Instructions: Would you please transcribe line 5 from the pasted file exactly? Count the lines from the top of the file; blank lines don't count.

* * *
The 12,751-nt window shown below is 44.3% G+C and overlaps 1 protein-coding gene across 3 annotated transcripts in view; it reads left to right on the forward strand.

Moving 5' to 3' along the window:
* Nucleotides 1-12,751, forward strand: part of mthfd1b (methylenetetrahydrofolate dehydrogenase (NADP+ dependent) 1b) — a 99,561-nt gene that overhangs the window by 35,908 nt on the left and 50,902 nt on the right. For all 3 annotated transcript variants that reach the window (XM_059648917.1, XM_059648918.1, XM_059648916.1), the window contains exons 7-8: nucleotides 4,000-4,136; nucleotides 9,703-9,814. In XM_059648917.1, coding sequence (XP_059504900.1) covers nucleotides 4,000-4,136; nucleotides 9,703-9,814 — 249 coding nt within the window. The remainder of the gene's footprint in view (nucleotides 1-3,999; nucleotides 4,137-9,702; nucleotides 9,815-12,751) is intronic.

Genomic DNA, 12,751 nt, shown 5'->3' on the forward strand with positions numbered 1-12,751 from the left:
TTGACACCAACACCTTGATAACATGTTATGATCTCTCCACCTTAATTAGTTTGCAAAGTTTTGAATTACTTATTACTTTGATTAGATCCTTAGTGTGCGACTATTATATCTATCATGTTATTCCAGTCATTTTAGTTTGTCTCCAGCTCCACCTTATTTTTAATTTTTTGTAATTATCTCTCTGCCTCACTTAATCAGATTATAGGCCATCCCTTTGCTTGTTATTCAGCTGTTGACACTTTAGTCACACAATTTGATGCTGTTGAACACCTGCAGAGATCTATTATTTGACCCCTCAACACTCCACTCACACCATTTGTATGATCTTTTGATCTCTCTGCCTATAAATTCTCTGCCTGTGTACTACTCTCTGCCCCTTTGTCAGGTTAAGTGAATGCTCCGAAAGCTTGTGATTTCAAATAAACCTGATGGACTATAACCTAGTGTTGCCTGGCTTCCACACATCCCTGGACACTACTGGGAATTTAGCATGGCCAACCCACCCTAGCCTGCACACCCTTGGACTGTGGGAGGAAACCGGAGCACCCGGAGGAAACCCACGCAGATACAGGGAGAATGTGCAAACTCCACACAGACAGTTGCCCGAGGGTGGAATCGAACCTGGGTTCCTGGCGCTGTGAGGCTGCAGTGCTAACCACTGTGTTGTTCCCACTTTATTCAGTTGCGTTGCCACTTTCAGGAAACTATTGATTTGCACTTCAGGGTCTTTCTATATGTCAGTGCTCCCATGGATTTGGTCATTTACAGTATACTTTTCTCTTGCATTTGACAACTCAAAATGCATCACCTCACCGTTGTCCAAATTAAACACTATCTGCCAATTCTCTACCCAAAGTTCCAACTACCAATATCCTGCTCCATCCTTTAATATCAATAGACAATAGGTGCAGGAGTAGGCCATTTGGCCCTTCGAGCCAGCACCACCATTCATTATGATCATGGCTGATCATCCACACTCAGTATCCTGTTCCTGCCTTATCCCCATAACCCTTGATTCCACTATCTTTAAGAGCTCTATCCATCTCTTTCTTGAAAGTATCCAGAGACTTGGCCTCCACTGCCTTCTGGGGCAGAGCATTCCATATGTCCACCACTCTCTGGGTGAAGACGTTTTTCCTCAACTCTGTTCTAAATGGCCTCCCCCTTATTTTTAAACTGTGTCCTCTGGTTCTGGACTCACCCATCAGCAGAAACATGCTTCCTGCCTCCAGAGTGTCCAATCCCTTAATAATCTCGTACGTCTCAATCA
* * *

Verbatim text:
TTGACACCAACACCTTGATAACATGTTATGATCTCTCCACCTTAATTAGTTTGCAAAGTTTTGAATTACTTATTACTTTGATTAGATCCTTAGTGTGCGACTATTATATCTATCATGTTATTCCAGTCATTTTAGTTTGTCTCCAGCTCCACCTTATTTTTAATTTTTTGTAATTATCTCTCTGCCTCACTTAATCAGATTATAGGCCATCCCTTTGCTTGTTATTCAGCTGTTGACACTTTAGTCACACAATTTGATGCTGTTGAACACCTGCAGAGATCTATTATTTGACCCCTCAACACTCCACTCACACCATTTGTATGATCTTTTGATCTCTCTGCCTATAAATTCTCTGCCTGTGTACTACTCTCTGCCCCTTTGTCAGGTTAAGTGAATGCTCCGAAAGCTTGTGATTTCAAATAAACCTGATGGACTATAACCTAGTGTTGCCTGGCTTCCACACATCCCTGGACACTACTGGGAATTTAGCATGGCCAACCCACCCTAGCCTGCACACCCTTGGACTGTGGGAGGAAACCGGAGCACCCGGAGGAAACCCACGCAGATACAGGGAGAATGTGCAAACTCCACACAGACAGTTGCCCGAGGGTGGAATCGAACCTGGGTTCCTGGCGCTGTGAGGCTGCAGTGCTAACCACTGTGTTGTTCCCACTTTATTCAGTTGCGTTGCCACTTTCAGGAAACTATTGATTTGCACTTCAGGGTCTTTCTATATGTCAGTGCTCCCATGGATTTGGTCATTTACAGTATACTTTTCTCTTGCATTTGACAACTCAAAATGCATCACCTCACCGTTGTCCAAATTAAACACTATCTGCCAATTCTCTACCCAAAGTTCCAACTACCAATATCCTGCTCCATCCTTTAATATCAATAGACAATAGGTGCAGGAGTAGGCCATTTGGCCCTTCGAGCCAGCACCACCATTCATTATGATCATGGCTGATCATCCACACTCAGTATCCTGTTCCTGCCTTATCCCCATAACCCTTGATTCCACTATCTTTAAGAGCTCTATCCATCTCTTTCTTGAAAGTATCCAGAGACTTGGCCTCCACTGCCTTCTGGGGCAGAGCATTCCATATGTCCACCACTCTCTGGGTGAAGACGTTTTTCCTCAACTCTGTTCTAAATGGCCTCCCCCTTATTTTTAAACTGTGTCCTCTGGTTCTGGACTCACCCATCAGCAGAAACATGCTTCCTGCCTCCAGAGTGTCCAATCCCTTAATAATCTCGTACGTCTCAATCA